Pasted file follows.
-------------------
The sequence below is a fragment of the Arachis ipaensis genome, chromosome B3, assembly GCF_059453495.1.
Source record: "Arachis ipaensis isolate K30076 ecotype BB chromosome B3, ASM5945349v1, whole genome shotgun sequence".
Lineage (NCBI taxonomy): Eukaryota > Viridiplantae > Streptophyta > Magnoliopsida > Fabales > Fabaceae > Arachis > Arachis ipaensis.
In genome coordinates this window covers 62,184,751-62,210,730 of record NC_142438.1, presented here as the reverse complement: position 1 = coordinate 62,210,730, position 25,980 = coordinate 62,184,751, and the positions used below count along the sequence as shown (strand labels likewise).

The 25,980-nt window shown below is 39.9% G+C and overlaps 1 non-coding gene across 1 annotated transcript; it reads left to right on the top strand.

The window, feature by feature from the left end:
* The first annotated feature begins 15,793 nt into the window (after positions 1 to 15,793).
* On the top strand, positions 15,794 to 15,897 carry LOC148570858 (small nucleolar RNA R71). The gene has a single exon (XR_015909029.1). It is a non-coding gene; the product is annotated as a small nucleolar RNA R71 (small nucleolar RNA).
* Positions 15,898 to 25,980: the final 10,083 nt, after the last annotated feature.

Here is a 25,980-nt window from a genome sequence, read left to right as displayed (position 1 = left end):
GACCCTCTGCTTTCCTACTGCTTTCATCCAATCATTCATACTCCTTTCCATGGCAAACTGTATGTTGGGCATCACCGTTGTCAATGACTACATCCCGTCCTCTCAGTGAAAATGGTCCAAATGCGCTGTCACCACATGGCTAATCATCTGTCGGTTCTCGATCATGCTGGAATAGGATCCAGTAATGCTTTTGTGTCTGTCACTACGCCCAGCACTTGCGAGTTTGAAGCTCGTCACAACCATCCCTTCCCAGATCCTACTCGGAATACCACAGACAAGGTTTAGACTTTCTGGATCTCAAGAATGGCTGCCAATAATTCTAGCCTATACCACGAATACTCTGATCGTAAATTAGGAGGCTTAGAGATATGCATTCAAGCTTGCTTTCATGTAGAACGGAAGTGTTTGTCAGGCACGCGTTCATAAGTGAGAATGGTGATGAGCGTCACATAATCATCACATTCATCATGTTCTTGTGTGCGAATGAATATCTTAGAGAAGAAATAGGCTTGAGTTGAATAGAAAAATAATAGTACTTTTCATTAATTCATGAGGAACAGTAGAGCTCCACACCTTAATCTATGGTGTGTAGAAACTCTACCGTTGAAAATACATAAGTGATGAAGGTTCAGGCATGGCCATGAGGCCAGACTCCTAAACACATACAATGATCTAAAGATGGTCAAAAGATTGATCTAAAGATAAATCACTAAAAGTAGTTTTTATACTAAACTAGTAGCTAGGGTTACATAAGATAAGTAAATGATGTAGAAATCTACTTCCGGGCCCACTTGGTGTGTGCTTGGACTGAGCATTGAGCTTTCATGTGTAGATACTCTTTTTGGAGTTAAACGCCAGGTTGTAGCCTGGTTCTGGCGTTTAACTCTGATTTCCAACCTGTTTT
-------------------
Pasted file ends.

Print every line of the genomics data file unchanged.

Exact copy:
The sequence below is a fragment of the Arachis ipaensis genome, chromosome B3, assembly GCF_059453495.1.
Source record: "Arachis ipaensis isolate K30076 ecotype BB chromosome B3, ASM5945349v1, whole genome shotgun sequence".
Lineage (NCBI taxonomy): Eukaryota > Viridiplantae > Streptophyta > Magnoliopsida > Fabales > Fabaceae > Arachis > Arachis ipaensis.
In genome coordinates this window covers 62,184,751-62,210,730 of record NC_142438.1, presented here as the reverse complement: position 1 = coordinate 62,210,730, position 25,980 = coordinate 62,184,751, and the positions used below count along the sequence as shown (strand labels likewise).

The 25,980-nt window shown below is 39.9% G+C and overlaps 1 non-coding gene across 1 annotated transcript; it reads left to right on the top strand.

The window, feature by feature from the left end:
* The first annotated feature begins 15,793 nt into the window (after positions 1 to 15,793).
* On the top strand, positions 15,794 to 15,897 carry LOC148570858 (small nucleolar RNA R71). The gene has a single exon (XR_015909029.1). It is a non-coding gene; the product is annotated as a small nucleolar RNA R71 (small nucleolar RNA).
* Positions 15,898 to 25,980: the final 10,083 nt, after the last annotated feature.

Here is a 25,980-nt window from a genome sequence, read left to right as displayed (position 1 = left end):
GACCCTCTGCTTTCCTACTGCTTTCATCCAATCATTCATACTCCTTTCCATGGCAAACTGTATGTTGGGCATCACCGTTGTCAATGACTACATCCCGTCCTCTCAGTGAAAATGGTCCAAATGCGCTGTCACCACATGGCTAATCATCTGTCGGTTCTCGATCATGCTGGAATAGGATCCAGTAATGCTTTTGTGTCTGTCACTACGCCCAGCACTTGCGAGTTTGAAGCTCGTCACAACCATCCCTTCCCAGATCCTACTCGGAATACCACAGACAAGGTTTAGACTTTCTGGATCTCAAGAATGGCTGCCAATAATTCTAGCCTATACCACGAATACTCTGATCGTAAATTAGGAGGCTTAGAGATATGCATTCAAGCTTGCTTTCATGTAGAACGGAAGTGTTTGTCAGGCACGCGTTCATAAGTGAGAATGGTGATGAGCGTCACATAATCATCACATTCATCATGTTCTTGTGTGCGAATGAATATCTTAGAGAAGAAATAGGCTTGAGTTGAATAGAAAAATAATAGTACTTTTCATTAATTCATGAGGAACAGTAGAGCTCCACACCTTAATCTATGGTGTGTAGAAACTCTACCGTTGAAAATACATAAGTGATGAAGGTTCAGGCATGGCCATGAGGCCAGACTCCTAAACACATACAATGATCTAAAGATGGTCAAAAGATTGATCTAAAGATAAATCACTAAAAGTAGTTTTTATACTAAACTAGTAGCTAGGGTTACATAAGATAAGTAAATGATGTAGAAATCTACTTCCGGGCCCACTTGGTGTGTGCTTGGACTGAGCATTGAGCTTTCATGTGTAGATACTCTTTTTGGAGTTAAACGCCAGGTTGTAGCCTGGTTCTGGCGTTTAACTCTGATTTCCAACCTGTTTT